Franklin L. Ashley, a plastic surgeon known equally for his restoration of famous faces and his reshaping of crippled and maimed bodies, died Thursday at his Florida home outside St. Petersburg.
Ashley was 69 and had been battling cancer for two years, said May Mann, who had been working with the Los Angeles-based surgeon on his autobiography.
Although ethically prevented from publicly identifying his better-known clients, Ann-Margret, John Wayne and Phyllis Diller took that responsibility from him by publicly acknowledging his contributions to the extensions of their careers.
Ann-Margret was particularly effusive after he repaired the facial damage she suffered in a 1972 Lake Tahoe nightclub accident when she fell 22 feet from the stage.
When he was not working at UCLA Medical Center, where he established the plastic surgery department in 1959, or on patients at Good Samaritan, St. John's, Hollywood Presbyterian and other hospitals where he was on staff, Ashley was flying to Africa.
Originally, said Ashley in interviews over the years, he went there to hunt. But once there he found that instead of shooting animals he was tending to children who, because of birth deformities, had been abandoned in the bush to die.
He explained that some tribes traditionally take their deformed sons deep into the jungle while trading their crippled daughters for cows or supplies.
Some of those children he brought to this country for surgery while others he treated in Africa, returning periodically to check on their progress.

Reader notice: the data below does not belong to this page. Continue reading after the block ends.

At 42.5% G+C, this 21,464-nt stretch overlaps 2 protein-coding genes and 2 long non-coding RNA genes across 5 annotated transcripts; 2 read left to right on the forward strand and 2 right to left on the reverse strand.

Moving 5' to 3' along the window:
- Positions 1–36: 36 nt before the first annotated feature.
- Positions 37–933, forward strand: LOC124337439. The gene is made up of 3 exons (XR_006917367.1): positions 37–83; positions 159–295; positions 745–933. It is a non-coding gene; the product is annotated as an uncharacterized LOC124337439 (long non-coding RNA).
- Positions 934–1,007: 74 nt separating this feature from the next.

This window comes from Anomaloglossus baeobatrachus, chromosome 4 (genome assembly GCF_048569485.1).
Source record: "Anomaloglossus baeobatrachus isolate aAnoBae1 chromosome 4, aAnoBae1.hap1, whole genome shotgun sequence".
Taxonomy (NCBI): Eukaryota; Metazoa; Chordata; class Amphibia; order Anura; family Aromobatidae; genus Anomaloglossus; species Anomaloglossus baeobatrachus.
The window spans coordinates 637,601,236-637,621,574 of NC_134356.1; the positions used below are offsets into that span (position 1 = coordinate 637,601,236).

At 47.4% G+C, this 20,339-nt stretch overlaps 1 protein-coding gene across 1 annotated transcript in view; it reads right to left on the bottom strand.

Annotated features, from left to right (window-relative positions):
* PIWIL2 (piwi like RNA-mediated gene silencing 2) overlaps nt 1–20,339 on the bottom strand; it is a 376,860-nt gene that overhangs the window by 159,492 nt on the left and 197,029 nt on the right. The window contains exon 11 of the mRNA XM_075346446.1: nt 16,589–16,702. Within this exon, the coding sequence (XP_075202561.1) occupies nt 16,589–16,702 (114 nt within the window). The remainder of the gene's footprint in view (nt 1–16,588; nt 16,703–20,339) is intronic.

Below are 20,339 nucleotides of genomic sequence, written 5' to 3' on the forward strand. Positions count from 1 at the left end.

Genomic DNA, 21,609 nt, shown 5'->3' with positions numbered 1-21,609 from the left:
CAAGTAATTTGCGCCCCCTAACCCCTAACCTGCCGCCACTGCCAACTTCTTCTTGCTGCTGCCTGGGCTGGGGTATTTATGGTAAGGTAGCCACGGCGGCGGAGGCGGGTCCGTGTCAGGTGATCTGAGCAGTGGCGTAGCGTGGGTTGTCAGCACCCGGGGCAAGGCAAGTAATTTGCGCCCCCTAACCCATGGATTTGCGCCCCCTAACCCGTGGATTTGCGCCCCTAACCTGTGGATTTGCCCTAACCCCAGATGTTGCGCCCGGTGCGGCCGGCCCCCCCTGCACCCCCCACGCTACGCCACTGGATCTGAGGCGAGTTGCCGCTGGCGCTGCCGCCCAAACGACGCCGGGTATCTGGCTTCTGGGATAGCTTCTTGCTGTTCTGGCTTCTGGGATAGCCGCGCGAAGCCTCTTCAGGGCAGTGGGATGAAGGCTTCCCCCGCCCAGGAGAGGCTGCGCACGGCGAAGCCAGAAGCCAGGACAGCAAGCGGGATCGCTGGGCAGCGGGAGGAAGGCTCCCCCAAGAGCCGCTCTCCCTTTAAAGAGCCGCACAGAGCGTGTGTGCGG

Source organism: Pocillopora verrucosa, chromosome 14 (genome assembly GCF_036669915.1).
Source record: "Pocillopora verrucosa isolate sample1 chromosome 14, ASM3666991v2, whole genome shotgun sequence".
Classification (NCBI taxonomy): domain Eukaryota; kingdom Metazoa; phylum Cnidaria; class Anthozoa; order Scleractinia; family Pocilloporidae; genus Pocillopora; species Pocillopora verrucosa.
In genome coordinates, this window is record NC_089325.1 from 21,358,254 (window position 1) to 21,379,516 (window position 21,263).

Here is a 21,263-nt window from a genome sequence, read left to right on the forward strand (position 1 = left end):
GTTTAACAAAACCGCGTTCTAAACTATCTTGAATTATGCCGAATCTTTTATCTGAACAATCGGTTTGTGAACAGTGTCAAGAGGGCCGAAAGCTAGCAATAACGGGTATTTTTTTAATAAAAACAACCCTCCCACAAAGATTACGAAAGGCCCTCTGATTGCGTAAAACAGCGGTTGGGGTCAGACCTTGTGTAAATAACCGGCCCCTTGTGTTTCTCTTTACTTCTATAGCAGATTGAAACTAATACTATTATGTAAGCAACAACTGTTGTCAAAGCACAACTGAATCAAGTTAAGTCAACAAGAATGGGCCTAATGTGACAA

Ashley and his friends also donated money to feed and clothe those children and helped arrange housing for them while they were recovering.
Ashley first became interested in medicine when he was a law student at the University of Texas and a sister died after surgery.
He switched his major and was accepted at Northwestern University, where he worked at odd jobs to pay his medical school tuition.
After receiving his medical degree, he went into the Navy and was aboard the Hornet when that carrier suffered scores of casualties in a Japanese attack. He became, he later said, an instant expert in reconstructing bodies, determining then to concentrate on plastic surgery when the war ended.
The attention brought its financial rewards. In 1980 the New York Times ranked him among the wealthiest and best-known plastic surgeons in the world.
Ashley spent most of his next years in the Santa Barbara area, surrounded by 35 acres of orchards and vegetable gardens. His wife Rosemary occupied her time supervising the remodeling of an old home for which she imported stained glass from Italy.
Each day he left his wife, son Franklin Jr. and daughter Lisa for a nearby airstrip where he flew his twin-engine Beechcraft Baron on the 30-minute flight to Los Angeles. He often was in surgery by 7:30 a.m.